Working from home is a modern-day luxury.  More companies than ever are finding ways to support their teams working from home, anywhere in the country and even anywhere in the world.  As a result, more people are joining meetings from their remote location often via video conferencing.  While video conferencing offers lots of benefits there are several downsides to be conscious of.

Know how it works!   Before you have a call, make sure you understand the features of your video conferencing system.  Be aware that from company to company they may use different video conferencing tools with different functionalities.  If you receive an invitation to join a VC from someone outside your organization there may be some issues logging in.  Many times, you will be asked to create an account or asked for the mystery PIN that no one ever knows. Give yourself 10 minutes before the call to make sure you are able to get everything set up.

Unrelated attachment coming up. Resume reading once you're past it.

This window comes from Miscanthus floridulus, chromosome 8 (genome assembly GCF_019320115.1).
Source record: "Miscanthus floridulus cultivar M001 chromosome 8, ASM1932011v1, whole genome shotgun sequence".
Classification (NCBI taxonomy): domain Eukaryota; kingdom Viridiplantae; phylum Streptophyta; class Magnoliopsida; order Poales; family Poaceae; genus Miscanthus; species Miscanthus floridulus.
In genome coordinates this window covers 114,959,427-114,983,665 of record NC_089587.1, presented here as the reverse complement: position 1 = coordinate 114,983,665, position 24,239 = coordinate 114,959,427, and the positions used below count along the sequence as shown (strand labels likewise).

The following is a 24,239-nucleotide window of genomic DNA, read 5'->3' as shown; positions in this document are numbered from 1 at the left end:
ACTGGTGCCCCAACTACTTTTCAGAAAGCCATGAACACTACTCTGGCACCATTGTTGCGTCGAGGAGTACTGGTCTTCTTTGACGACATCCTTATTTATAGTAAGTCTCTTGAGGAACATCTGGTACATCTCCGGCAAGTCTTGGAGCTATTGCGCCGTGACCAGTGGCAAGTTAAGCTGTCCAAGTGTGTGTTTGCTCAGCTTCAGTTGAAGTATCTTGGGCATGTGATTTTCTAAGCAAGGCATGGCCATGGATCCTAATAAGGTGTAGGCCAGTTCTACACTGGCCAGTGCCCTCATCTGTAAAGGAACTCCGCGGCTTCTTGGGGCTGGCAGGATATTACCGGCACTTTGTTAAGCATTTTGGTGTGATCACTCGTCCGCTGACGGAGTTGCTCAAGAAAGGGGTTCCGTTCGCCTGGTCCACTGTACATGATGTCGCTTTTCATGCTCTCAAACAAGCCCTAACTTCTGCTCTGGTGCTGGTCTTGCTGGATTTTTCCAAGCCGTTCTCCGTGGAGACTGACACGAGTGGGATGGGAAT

Pick a Location!  If using a conference room make sure you pick one that will allow for a video conference.  Try to stay away from large open spaces as they will often result in strange noises and interruption on the call. Don’t forget to bring a charger for your computer with you and make sure there is an outlet in the room you are using. Also, choose to either dial in on a phone or a computer but be careful not to use both at the same time as it usually results in feedback.

Say Cheese!  Remember that you are on camera.  Twirling your hair, reading on your phone and even just staring at the ceiling are very noticeable to the other participants of the call.  Be conscious of your body language!

This may sound obvious, but it isn’t always easy.  A great way to really assess yourself is to have a video conference recorded and see how you and your peers look to others on these calls.  You may be surprised by what you see.  As fewer people are commuting into the office on a regular basis the more important it becomes to properly represent yourself on camera.

By Caitlin Mandeville | People Science CSM